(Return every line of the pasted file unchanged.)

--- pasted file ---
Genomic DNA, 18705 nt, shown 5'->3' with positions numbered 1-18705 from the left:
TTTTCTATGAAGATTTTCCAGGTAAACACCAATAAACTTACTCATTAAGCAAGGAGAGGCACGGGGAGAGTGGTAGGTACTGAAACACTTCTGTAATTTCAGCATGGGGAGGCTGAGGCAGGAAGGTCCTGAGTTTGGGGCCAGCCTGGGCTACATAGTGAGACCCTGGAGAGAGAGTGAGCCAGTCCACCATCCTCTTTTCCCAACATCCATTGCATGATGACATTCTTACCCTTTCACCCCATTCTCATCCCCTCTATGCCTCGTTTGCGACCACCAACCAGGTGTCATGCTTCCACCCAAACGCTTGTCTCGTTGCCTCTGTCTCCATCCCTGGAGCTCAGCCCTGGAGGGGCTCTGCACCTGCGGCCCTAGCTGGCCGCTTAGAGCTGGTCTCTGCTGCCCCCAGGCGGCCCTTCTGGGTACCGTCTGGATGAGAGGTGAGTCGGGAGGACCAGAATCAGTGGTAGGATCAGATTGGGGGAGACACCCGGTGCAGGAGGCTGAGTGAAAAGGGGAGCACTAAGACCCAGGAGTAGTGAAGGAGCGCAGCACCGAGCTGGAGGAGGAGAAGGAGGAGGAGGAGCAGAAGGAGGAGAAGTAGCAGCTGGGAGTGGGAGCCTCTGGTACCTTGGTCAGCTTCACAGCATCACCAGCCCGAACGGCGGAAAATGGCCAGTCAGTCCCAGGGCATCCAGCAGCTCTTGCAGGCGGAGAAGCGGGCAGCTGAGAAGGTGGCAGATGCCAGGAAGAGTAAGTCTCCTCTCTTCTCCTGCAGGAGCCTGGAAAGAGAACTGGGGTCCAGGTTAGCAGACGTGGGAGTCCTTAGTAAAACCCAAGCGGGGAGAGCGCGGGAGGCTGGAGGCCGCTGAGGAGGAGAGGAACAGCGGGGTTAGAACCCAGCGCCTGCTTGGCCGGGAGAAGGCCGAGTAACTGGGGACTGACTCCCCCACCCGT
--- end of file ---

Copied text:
Genomic DNA, 18705 nt, shown 5'->3' with positions numbered 1-18705 from the left:
TTTTCTATGAAGATTTTCCAGGTAAACACCAATAAACTTACTCATTAAGCAAGGAGAGGCACGGGGAGAGTGGTAGGTACTGAAACACTTCTGTAATTTCAGCATGGGGAGGCTGAGGCAGGAAGGTCCTGAGTTTGGGGCCAGCCTGGGCTACATAGTGAGACCCTGGAGAGAGAGTGAGCCAGTCCACCATCCTCTTTTCCCAACATCCATTGCATGATGACATTCTTACCCTTTCACCCCATTCTCATCCCCTCTATGCCTCGTTTGCGACCACCAACCAGGTGTCATGCTTCCACCCAAACGCTTGTCTCGTTGCCTCTGTCTCCATCCCTGGAGCTCAGCCCTGGAGGGGCTCTGCACCTGCGGCCCTAGCTGGCCGCTTAGAGCTGGTCTCTGCTGCCCCCAGGCGGCCCTTCTGGGTACCGTCTGGATGAGAGGTGAGTCGGGAGGACCAGAATCAGTGGTAGGATCAGATTGGGGGAGACACCCGGTGCAGGAGGCTGAGTGAAAAGGGGAGCACTAAGACCCAGGAGTAGTGAAGGAGCGCAGCACCGAGCTGGAGGAGGAGAAGGAGGAGGAGGAGCAGAAGGAGGAGAAGTAGCAGCTGGGAGTGGGAGCCTCTGGTACCTTGGTCAGCTTCACAGCATCACCAGCCCGAACGGCGGAAAATGGCCAGTCAGTCCCAGGGCATCCAGCAGCTCTTGCAGGCGGAGAAGCGGGCAGCTGAGAAGGTGGCAGATGCCAGGAAGAGTAAGTCTCCTCTCTTCTCCTGCAGGAGCCTGGAAAGAGAACTGGGGTCCAGGTTAGCAGACGTGGGAGTCCTTAGTAAAACCCAAGCGGGGAGAGCGCGGGAGGCTGGAGGCCGCTGAGGAGGAGAGGAACAGCGGGGTTAGAACCCAGCGCCTGCTTGGCCGGGAGAAGGCCGAGTAACTGGGGACTGACTCCCCCACCCGT